Adipose extracellular matrix/stromal vascular fraction gel: a novel adipose tissue-derived injectable for stem cell therapy

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Adipose-derived stem cells (ASCs) and other stromal vascular fraction (SVF) cells were used more often for stem cell therapy, even though limitations such as poor cell retention rate, complicated and expensive isolation processes, and the use of specific laboratory equipment need to be overcome.


Here, we developed a novel but simple method for generating an injectable mixture of SVF cells and native adipose extracellular matrix (ECM). It is a purely mechanical process in which lipoaspirate is processed into an “ECM/SVF-gel”. The standard processing procedure was established using quantized tests. The therapeutic potential of ECM/SVF-gel for wound healing was then tested in an animal model.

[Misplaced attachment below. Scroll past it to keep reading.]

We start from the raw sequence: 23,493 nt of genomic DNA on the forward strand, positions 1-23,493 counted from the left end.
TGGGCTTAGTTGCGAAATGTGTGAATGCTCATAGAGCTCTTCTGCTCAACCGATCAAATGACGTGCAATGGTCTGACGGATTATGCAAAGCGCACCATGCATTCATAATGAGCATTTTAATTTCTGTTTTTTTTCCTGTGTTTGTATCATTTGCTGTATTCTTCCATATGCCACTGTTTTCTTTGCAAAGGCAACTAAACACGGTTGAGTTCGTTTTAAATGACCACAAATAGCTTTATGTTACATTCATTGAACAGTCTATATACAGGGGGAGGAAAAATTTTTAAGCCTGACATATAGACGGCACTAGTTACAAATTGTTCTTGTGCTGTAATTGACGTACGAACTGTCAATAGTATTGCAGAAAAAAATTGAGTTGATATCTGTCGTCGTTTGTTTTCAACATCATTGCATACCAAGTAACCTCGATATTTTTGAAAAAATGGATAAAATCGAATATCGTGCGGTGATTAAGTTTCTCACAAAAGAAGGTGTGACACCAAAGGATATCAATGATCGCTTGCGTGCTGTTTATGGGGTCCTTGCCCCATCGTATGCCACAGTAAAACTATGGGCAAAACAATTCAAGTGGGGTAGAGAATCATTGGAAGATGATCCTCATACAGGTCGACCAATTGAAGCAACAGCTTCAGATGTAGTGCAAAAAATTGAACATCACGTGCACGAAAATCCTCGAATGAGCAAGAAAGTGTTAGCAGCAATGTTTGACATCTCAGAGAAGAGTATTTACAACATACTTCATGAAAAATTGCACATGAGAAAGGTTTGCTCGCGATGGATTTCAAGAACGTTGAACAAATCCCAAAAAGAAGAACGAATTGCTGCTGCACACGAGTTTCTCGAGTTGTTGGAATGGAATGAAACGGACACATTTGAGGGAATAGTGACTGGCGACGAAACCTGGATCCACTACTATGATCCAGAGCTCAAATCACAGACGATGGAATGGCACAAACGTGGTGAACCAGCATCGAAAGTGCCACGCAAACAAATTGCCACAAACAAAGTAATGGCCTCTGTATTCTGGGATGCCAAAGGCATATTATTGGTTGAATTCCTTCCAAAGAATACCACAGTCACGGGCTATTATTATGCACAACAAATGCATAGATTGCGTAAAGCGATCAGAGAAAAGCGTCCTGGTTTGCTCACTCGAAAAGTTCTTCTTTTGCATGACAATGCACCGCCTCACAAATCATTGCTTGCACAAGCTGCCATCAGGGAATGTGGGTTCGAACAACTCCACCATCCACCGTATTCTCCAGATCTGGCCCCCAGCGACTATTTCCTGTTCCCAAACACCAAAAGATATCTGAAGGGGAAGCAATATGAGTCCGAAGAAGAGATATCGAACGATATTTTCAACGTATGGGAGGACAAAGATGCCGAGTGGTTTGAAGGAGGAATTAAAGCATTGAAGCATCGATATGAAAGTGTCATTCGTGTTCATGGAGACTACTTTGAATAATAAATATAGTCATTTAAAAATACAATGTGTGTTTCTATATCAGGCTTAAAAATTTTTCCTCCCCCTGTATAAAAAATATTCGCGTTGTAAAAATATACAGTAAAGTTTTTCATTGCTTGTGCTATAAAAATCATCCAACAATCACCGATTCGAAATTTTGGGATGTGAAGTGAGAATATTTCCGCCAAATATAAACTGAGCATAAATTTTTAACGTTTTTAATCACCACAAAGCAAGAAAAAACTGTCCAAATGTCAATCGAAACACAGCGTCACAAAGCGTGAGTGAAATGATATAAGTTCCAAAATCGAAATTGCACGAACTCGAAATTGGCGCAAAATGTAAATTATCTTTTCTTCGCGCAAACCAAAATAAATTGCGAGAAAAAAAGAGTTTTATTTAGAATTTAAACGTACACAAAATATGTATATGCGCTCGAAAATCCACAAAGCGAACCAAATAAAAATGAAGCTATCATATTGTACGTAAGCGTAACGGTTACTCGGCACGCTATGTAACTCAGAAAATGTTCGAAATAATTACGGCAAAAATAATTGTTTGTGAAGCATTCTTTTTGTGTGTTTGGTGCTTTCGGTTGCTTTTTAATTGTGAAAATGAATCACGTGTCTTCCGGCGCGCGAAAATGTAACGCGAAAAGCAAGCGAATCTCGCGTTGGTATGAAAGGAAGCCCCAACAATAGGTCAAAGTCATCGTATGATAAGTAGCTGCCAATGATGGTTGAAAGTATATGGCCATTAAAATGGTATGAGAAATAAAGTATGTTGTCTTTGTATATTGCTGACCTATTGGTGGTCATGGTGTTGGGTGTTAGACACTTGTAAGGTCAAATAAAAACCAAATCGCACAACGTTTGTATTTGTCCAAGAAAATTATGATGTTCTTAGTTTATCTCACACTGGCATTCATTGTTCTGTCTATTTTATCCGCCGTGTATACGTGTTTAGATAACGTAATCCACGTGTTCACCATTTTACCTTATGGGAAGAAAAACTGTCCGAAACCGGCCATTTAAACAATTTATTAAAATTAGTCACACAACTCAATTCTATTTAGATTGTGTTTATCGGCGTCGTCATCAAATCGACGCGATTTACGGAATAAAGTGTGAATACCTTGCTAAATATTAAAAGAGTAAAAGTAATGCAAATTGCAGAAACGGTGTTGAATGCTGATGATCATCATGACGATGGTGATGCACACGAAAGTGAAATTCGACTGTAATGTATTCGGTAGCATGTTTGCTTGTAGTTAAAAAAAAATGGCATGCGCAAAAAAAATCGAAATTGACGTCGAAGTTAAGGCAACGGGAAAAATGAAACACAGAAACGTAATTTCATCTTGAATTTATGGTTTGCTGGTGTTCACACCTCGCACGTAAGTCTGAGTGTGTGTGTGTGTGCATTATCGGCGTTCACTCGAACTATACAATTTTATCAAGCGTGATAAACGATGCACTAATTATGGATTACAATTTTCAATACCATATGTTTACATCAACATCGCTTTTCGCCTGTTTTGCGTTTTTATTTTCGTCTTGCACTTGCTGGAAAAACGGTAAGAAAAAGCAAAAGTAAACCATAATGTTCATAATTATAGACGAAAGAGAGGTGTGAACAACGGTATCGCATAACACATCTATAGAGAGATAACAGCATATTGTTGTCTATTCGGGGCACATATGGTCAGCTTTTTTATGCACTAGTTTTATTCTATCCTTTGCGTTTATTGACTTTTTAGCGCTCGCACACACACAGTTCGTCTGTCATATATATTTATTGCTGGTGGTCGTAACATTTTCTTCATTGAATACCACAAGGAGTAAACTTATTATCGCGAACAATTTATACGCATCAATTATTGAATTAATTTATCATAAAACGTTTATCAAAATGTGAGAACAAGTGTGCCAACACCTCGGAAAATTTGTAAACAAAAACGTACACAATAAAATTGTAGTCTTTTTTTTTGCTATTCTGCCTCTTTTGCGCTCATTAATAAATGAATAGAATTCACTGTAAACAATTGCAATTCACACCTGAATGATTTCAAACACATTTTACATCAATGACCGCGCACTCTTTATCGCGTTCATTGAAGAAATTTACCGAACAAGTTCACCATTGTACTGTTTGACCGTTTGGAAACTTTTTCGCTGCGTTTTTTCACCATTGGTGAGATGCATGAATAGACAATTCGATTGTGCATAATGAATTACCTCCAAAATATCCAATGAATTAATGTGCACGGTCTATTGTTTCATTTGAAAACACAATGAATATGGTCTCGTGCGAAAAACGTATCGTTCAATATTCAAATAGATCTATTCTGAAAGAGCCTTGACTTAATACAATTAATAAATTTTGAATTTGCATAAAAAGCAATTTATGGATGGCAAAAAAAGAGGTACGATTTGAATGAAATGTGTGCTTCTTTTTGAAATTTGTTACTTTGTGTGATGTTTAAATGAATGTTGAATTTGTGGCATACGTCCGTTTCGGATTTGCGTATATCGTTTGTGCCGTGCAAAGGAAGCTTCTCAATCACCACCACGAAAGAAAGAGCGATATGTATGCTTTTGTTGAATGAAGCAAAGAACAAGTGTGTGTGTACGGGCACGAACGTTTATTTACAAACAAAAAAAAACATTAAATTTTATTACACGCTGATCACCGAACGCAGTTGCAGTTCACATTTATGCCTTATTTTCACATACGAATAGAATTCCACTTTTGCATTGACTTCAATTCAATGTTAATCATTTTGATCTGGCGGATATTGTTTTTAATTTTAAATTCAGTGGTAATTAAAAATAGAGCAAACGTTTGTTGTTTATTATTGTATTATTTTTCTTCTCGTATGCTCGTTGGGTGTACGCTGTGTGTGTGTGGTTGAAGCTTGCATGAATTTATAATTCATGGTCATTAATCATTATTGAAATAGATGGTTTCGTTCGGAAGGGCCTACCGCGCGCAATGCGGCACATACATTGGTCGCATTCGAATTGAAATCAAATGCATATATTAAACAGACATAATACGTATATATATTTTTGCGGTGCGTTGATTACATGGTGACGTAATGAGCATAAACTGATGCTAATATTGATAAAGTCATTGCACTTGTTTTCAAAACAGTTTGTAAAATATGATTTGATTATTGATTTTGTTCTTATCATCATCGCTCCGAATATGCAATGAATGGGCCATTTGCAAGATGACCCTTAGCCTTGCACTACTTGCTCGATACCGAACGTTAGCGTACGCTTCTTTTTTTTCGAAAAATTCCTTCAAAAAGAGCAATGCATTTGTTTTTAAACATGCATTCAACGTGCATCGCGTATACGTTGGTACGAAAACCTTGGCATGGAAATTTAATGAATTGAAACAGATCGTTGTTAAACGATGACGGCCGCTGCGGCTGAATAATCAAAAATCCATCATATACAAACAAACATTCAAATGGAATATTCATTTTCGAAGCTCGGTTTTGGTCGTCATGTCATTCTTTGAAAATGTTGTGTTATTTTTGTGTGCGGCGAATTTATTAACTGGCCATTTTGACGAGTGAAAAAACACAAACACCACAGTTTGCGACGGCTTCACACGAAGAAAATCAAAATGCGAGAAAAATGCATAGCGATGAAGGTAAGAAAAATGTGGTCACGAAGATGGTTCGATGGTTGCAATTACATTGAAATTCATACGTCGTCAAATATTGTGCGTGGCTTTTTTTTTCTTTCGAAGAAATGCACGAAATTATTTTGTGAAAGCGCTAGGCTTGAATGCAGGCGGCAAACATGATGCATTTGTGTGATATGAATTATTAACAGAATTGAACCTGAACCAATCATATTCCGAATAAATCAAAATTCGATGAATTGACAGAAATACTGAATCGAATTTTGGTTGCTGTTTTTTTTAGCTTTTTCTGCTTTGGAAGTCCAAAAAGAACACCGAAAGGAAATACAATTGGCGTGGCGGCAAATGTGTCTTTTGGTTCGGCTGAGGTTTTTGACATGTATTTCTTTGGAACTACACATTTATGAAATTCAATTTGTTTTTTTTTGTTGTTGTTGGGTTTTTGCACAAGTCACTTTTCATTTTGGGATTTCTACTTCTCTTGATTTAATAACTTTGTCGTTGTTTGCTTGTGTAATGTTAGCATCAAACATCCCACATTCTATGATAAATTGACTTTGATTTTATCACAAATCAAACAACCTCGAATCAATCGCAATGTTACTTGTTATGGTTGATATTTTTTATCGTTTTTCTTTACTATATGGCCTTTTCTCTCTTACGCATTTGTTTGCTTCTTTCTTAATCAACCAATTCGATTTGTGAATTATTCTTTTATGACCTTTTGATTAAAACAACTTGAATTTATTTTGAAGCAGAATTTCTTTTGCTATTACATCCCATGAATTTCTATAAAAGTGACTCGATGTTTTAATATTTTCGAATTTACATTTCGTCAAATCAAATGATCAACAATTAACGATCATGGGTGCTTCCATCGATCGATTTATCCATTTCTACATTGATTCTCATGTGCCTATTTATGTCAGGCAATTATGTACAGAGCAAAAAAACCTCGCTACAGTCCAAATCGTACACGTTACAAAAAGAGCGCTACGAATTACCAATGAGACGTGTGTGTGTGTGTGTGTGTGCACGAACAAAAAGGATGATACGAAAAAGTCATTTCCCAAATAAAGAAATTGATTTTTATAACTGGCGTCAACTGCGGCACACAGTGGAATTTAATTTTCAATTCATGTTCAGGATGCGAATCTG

ECM/SVF-gel derived from lipoaspirate and processed using a standard Coleman technique, followed by 1 min of mechanical processing by passage back and forth between two 10-ml syringes at a flow rate of 10 ml/sec, showed the highest ASC and endothelial cell density (1.9 ± 0.2 × 105 cells/ml and 7.7 ± 2.4 × 104, respectively). The SVF cells within the ECM/SVF-gel also showed potential for multipotent differentiation similar to that of cells from normal fat samples. Additionally, the ECM/SVF-gel showed better therapeutic results than SVF cell suspension when used to treat a nude mouse model of wound healing.


ECM/SVF-gel is an autologous injectable derived of native ECM and is a functional cellular component generated using a simple mechanical process. As such, it may offer a novel mode of tissue repair suitable for clinical application in stem cell therapies.

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